Photo courtesy of Lynne Hermansen
Special to The Gardner News
A new city council member was appointed Monday night to the Gardner City Council.
After an hour of hearing from five candidates seeking former council member Randy Gregoryck’s vacant seat, council members voted for Erik Potter. According to his application, Potter has lived in Gardner since 2019; both he and his spouse are self-employed in financial services and food services, respectively.
Potter received three of the majority consensus votes.
Potter thanked council members for the opportunity. His term will expire December 2023.
Six applicants had submitted to the city clerk for the December 20 deadline.
Todd Winters, mayor, said one applicant had taken themselves out of the running.
All five applicants gave a two minute opening statement, answered questions about issues they saw the city facing, their priorities for the city, where they saw Gardner in five to ten years, answered questions from council members and gave a one minute closing statement.
The five candidates were David Arnold, Nathaniel Plahn, Erik Potter, John Tramble Jr and Dennis Watson. Tramble had ran for council in the November election.
Watson interviewed through Zoom.
Candidates all stated they believed the biggest issues facing Gardner were infrastructure and community growth.
Arnold said he would like to see why Gardner doesn’t get the same attention from developers as other area cities and how to properly maintain infrastructure without increasing the tax burden on citizens.
“The city will grow one way or another but how do we want to grow,” he said.
Arnold said he believed his employment and relationship experiences with planning communities and residential developments would be a great asset in bridging gaps for the city.
Plahn said the city shouldn’t concentrate all their housing in one area.
Steve Shute, council member, said he wanted to know Plahn’s ideas for the strengths and weaknesses of the downtown revitalization.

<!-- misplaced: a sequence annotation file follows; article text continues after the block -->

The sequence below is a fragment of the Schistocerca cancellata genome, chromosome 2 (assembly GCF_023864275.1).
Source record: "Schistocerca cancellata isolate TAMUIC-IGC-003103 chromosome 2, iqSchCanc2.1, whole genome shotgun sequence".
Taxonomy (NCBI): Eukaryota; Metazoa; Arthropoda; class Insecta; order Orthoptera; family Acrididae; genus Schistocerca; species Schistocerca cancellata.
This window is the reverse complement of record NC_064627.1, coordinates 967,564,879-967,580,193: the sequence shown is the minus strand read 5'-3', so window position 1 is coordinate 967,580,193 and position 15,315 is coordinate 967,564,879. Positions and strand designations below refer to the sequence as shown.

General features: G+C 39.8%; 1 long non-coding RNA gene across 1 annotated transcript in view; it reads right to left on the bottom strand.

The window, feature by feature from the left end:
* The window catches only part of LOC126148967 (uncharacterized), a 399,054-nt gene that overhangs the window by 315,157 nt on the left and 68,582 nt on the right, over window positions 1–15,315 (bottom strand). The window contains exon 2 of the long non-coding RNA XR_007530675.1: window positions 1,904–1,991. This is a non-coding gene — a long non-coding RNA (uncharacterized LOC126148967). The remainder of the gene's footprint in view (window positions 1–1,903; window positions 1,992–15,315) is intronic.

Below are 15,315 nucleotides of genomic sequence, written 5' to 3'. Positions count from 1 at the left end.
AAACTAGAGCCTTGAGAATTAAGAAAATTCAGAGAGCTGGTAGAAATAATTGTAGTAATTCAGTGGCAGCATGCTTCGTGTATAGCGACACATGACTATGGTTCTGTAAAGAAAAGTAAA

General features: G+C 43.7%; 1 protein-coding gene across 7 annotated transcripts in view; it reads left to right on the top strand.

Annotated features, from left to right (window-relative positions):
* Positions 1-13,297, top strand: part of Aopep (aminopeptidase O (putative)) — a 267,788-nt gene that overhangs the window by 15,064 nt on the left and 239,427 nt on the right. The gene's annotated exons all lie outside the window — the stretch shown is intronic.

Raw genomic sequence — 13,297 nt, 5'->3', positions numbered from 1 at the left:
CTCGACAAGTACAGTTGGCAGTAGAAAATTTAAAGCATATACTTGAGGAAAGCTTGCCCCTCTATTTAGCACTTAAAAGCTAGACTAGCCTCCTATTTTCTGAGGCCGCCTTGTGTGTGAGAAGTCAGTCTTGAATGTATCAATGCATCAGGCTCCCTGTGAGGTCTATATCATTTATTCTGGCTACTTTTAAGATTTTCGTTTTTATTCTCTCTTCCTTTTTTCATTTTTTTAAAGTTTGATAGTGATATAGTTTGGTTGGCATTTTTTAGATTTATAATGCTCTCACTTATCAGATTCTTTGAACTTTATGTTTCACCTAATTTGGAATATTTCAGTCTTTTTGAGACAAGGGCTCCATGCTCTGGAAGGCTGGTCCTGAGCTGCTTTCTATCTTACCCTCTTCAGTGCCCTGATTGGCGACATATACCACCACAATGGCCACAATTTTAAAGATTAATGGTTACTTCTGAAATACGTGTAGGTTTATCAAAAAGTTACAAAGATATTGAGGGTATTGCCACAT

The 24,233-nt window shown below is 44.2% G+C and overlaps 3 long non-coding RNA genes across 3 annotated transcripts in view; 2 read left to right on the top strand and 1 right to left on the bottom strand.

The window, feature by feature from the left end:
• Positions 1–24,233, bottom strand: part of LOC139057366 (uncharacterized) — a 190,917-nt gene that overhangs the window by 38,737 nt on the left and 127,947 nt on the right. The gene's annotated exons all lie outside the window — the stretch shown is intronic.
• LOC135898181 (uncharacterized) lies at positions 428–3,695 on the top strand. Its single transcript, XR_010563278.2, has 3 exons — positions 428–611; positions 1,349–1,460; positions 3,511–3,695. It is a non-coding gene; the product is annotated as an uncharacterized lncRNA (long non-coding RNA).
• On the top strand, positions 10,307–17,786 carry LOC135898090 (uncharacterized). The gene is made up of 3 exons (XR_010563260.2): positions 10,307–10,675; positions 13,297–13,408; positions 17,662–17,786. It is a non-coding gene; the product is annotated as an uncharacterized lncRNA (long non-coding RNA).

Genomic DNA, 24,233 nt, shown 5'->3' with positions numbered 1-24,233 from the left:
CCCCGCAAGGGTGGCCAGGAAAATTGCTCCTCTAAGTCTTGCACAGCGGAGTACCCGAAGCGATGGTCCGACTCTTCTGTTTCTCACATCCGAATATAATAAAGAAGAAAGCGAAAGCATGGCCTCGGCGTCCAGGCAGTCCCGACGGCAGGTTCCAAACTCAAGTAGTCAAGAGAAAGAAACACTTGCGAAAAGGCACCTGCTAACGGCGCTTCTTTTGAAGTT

Plahn said the city’s lack of space was a weakness, but it benefits in charm.
“I love this city and just want to do everything I can do to help,” he said.
Potter said he liked the community presence and small town welcoming atmosphere.
His priorities he said were safety, security, competitive compensation and tools, a business friendly environment and maintaining while expanding infrastructure.
“Gardner is one of the greatest cities in the Metro,” he said. “Growth is going to happen whether people want it, and infrastructure will help ease that.”
Potter said they need to make downtown an area people want to come visit and maintain it as the sweet spot of the city.
“It’s one of the greatest downtowns but with a lot of unlocked potential,” he said. “I don’t think we have to mimic what other cities are doing.”
John Tramble Jr said they needed to make the community and downtown more walkable and pedestrian friendly by repairing and building sidewalks.
“There should be sidewalks,” he said. “Families can enjoy the amenities and should be able to walk to Price Chopper.”
Tramble said other infrastructure needs are for another high school and spaces to have more sit down restaurants.
Dennis Watson said his infrastructure concerns for the city was the encroaching warehouse districts and truck traffic from the intermodal in Edgerton.
Watson said he also agreed with Tramble about the need for a sit down restaurant.
“A great sit down restaurant would be a great asset to the city,” he said. “It would increase the draw.”
Watson said in the next five to ten years there would be a great influx of people.
“People recognize the value of an area like Gardner,” he said. “Infrastructure allows for that type of growth because of infrastructure is not here it’s problematic.”
Winters said he appreciated the five candidates and their different views of Gardner.
All candidates said they would be willing to participate and work on other city committees and wanted to be a representative voice for their neighbors through service.
They had each stated they had been drawn to move to Gardner in the last few recent years because of its schools, family friendly environment, affordability and charm.
Council also voted Mark Baldwin, council vice president, as the new council President.
Tory Roberts, council member, nominated herself for council Vice President but the motion failed.
Steve Shute was voted as the new council vice president.